One thing that really struck me about the show was that there was one woman who went through with the marriage, but immediately felt she had made a huge mistake. She just wasn’t physically attracted to her new husband – she would never have dated him in a million years! She spent most of the reception crying and shying away from her husband when he got too close. At the beginning of the honeymoon, she was downright rude to him from time to time and it was obvious she was incredibly uncomfortable with him. Then, something interesting happened. As she got to know her husband (who I have to say, was the kindest, most understanding guy), she started to like him. She started to see that they were compatible on every level –except for that pesky physical attraction thing. And then, as they spent more time together, she started to love him and to find him attractive! She was still a bit leery – she had witnessed and been part of some horrible relationships in her life – she was afraid to trust and to give her heart to this man she had only known for a short time. But still, at the end of the six weeks, they opted to stay married – and, more than six months later, they still are married and thinking about having babies!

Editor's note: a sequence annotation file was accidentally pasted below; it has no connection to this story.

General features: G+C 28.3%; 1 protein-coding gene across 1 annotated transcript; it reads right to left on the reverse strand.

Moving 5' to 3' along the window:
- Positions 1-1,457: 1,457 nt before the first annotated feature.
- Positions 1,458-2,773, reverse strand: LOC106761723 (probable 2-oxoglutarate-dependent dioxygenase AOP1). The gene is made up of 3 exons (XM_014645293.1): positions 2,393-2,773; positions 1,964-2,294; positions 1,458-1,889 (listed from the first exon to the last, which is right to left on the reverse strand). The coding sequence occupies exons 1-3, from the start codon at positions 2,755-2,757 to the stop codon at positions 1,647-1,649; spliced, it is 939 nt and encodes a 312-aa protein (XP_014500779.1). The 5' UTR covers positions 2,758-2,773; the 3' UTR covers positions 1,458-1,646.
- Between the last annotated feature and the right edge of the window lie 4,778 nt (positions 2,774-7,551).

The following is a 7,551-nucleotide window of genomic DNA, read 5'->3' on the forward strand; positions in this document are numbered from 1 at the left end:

When I watched the show, it reminded me that you can’t judge a book by the cover. Years ago, my daughters and I took a trip to Las Cruces, about 4 hours away, so that my daughter could see the university there. There also happened to be an outlet mall about 45 minutes out of town, so after the tour, we decided to head there to do some shopping before turning around and coming back and then on to home. About the time we got to the outlet mall, my car began to overheat. I told the girls to go shopping and that I would call a tow truck, have the car serviced, and then I would pick them up late that afternoon. It didn’t quite work out that way.
The auto repair shop let me know that my radiator needed to be replaced. They didn’t have the part, and as it was Saturday and they were closed on Sunday, they probably wouldn’t be done with my car until Monday or Tuesday at the earliest. I freaked out a couple of reasons – I didn’t know if I could trust the mechanic, as I did not know him – and it was a crap load of money! Plus, I would have to pay another crap load of money for a hotel and food for the three of us for three or four days. I just wanted to get home and have my regular mechanic take care of the problem, so I loaded up on water and antifreeze, collected the girls, and hit the road.